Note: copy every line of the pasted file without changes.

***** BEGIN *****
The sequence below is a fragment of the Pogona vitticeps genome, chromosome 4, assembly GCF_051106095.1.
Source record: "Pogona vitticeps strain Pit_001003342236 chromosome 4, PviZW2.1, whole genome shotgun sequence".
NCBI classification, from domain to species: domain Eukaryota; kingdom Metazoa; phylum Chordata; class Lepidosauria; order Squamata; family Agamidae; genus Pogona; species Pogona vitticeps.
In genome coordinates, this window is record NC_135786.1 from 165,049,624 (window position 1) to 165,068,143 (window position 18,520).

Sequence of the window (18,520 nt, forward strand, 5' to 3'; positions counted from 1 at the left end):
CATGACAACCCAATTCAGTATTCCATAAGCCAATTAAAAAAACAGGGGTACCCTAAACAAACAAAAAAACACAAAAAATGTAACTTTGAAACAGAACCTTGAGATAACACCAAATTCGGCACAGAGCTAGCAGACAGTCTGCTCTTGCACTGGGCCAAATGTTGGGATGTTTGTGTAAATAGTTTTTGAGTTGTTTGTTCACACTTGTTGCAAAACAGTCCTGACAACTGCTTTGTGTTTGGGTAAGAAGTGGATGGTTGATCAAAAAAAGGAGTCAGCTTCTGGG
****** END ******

The sequence below is a fragment of the Pogona vitticeps genome, chromosome 4, assembly GCF_051106095.1.
Source record: "Pogona vitticeps strain Pit_001003342236 chromosome 4, PviZW2.1, whole genome shotgun sequence".
NCBI classification, from domain to species: domain Eukaryota; kingdom Metazoa; phylum Chordata; class Lepidosauria; order Squamata; family Agamidae; genus Pogona; species Pogona vitticeps.
In genome coordinates, this window is record NC_135786.1 from 165,049,624 (window position 1) to 165,068,143 (window position 18,520).

Sequence of the window (18,520 nt, forward strand, 5' to 3'; positions counted from 1 at the left end):
CATGACAACCCAATTCAGTATTCCATAAGCCAATTAAAAAAACAGGGGTACCCTAAACAAACAAAAAAACACAAAAAATGTAACTTTGAAACAGAACCTTGAGATAACACCAAATTCGGCACAGAGCTAGCAGACAGTCTGCTCTTGCACTGGGCCAAATGTTGGGATGTTTGTGTAAATAGTTTTTGAGTTGTTTGTTCACACTTGTTGCAAAACAGTCCTGACAACTGCTTTGTGTTTGGGTAAGAAGTGGATGGTTGATCAAAAAAAGGAGTCAGCTTCTGGG